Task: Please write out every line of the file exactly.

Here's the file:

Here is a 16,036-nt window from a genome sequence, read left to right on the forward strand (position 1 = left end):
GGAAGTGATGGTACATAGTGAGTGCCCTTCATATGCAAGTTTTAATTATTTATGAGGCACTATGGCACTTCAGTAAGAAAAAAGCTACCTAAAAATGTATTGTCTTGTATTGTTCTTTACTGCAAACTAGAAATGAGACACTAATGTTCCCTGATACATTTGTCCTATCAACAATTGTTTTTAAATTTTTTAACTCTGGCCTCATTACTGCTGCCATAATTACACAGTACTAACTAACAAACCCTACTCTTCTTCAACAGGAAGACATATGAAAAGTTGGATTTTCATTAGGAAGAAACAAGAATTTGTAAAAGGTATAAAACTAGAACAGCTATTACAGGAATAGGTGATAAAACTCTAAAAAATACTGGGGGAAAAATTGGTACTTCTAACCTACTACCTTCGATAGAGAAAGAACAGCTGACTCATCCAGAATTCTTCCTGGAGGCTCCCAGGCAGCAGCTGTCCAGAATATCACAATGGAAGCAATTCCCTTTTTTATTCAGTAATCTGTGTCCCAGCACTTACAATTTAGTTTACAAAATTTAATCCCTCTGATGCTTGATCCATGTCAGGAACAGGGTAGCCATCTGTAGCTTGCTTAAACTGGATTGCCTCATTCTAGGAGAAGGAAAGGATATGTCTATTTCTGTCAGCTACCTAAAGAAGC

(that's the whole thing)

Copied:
Here is a 16,036-nt window from a genome sequence, read left to right on the forward strand (position 1 = left end):
GGAAGTGATGGTACATAGTGAGTGCCCTTCATATGCAAGTTTTAATTATTTATGAGGCACTATGGCACTTCAGTAAGAAAAAAGCTACCTAAAAATGTATTGTCTTGTATTGTTCTTTACTGCAAACTAGAAATGAGACACTAATGTTCCCTGATACATTTGTCCTATCAACAATTGTTTTTAAATTTTTTAACTCTGGCCTCATTACTGCTGCCATAATTACACAGTACTAACTAACAAACCCTACTCTTCTTCAACAGGAAGACATATGAAAAGTTGGATTTTCATTAGGAAGAAACAAGAATTTGTAAAAGGTATAAAACTAGAACAGCTATTACAGGAATAGGTGATAAAACTCTAAAAAATACTGGGGGAAAAATTGGTACTTCTAACCTACTACCTTCGATAGAGAAAGAACAGCTGACTCATCCAGAATTCTTCCTGGAGGCTCCCAGGCAGCAGCTGTCCAGAATATCACAATGGAAGCAATTCCCTTTTTTATTCAGTAATCTGTGTCCCAGCACTTACAATTTAGTTTACAAAATTTAATCCCTCTGATGCTTGATCCATGTCAGGAACAGGGTAGCCATCTGTAGCTTGCTTAAACTGGATTGCCTCATTCTAGGAGAAGGAAAGGATATGTCTATTTCTGTCAGCTACCTAAAGAAGC